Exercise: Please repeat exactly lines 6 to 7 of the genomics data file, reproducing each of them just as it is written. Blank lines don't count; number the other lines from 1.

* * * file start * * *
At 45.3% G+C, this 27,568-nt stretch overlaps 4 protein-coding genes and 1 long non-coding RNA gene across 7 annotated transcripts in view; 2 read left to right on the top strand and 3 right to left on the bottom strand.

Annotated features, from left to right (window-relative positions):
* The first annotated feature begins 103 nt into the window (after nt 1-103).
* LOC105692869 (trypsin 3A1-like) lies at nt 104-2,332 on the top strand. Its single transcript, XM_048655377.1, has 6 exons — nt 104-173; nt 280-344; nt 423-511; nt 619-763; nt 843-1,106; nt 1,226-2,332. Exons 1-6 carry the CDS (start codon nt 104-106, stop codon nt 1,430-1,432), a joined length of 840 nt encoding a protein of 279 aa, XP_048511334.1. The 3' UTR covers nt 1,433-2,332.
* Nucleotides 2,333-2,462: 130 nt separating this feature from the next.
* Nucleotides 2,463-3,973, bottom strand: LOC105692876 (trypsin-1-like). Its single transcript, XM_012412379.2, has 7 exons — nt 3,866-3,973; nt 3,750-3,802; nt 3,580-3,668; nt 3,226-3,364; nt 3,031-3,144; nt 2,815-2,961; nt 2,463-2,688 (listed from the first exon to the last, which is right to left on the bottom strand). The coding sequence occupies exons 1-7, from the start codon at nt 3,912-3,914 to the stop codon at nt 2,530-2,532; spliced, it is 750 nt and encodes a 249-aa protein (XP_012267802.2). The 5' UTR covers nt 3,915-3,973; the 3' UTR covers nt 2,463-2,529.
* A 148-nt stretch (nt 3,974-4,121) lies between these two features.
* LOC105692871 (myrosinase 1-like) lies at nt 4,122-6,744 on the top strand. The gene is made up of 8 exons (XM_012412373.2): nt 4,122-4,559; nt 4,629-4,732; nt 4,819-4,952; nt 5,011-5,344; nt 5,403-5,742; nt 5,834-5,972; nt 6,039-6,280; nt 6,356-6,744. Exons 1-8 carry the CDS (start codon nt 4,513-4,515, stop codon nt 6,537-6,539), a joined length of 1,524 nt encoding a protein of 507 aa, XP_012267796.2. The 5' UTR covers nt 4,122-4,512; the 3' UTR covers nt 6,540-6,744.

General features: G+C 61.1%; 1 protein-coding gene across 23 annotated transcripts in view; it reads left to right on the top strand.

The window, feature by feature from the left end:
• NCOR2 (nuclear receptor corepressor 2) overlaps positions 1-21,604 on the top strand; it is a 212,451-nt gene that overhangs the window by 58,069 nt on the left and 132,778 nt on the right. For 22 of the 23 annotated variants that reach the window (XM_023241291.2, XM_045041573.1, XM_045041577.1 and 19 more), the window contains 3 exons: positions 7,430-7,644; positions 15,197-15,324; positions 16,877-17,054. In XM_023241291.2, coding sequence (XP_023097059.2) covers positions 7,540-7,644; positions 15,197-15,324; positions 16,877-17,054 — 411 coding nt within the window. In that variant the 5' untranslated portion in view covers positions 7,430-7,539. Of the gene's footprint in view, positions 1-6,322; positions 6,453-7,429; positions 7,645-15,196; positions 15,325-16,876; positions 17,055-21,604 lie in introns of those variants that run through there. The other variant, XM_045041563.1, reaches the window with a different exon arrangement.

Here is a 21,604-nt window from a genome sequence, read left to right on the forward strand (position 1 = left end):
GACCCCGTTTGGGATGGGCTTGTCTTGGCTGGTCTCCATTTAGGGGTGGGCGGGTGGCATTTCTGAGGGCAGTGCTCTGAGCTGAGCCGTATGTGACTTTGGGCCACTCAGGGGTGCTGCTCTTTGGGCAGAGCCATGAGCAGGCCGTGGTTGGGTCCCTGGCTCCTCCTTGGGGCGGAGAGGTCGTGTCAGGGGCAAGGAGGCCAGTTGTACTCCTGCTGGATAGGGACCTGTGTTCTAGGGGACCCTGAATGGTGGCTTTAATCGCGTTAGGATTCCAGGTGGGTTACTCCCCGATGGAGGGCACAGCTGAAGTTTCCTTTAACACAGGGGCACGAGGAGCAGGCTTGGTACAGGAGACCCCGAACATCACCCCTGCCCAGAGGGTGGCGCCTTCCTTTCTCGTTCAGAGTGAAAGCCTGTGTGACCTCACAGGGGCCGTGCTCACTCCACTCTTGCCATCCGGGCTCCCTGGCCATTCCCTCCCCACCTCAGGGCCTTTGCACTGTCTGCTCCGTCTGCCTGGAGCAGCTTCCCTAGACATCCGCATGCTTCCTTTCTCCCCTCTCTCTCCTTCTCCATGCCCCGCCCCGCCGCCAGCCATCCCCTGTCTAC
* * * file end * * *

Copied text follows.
* Nucleotides 2,463-3,973, bottom strand: LOC105692876 (trypsin-1-like). Its single transcript, XM_012412379.2, has 7 exons — nt 3,866-3,973; nt 3,750-3,802; nt 3,580-3,668; nt 3,226-3,364; nt 3,031-3,144; nt 2,815-2,961; nt 2,463-2,688 (listed from the first exon to the last, which is right to left on the bottom strand). The coding sequence occupies exons 1-7, from the start codon at nt 3,912-3,914 to the stop codon at nt 2,530-2,532; spliced, it is 750 nt and encodes a 249-aa protein (XP_012267802.2). The 5' UTR covers nt 3,915-3,973; the 3' UTR covers nt 2,463-2,529.
* A 148-nt stretch (nt 3,974-4,121) lies between these two features.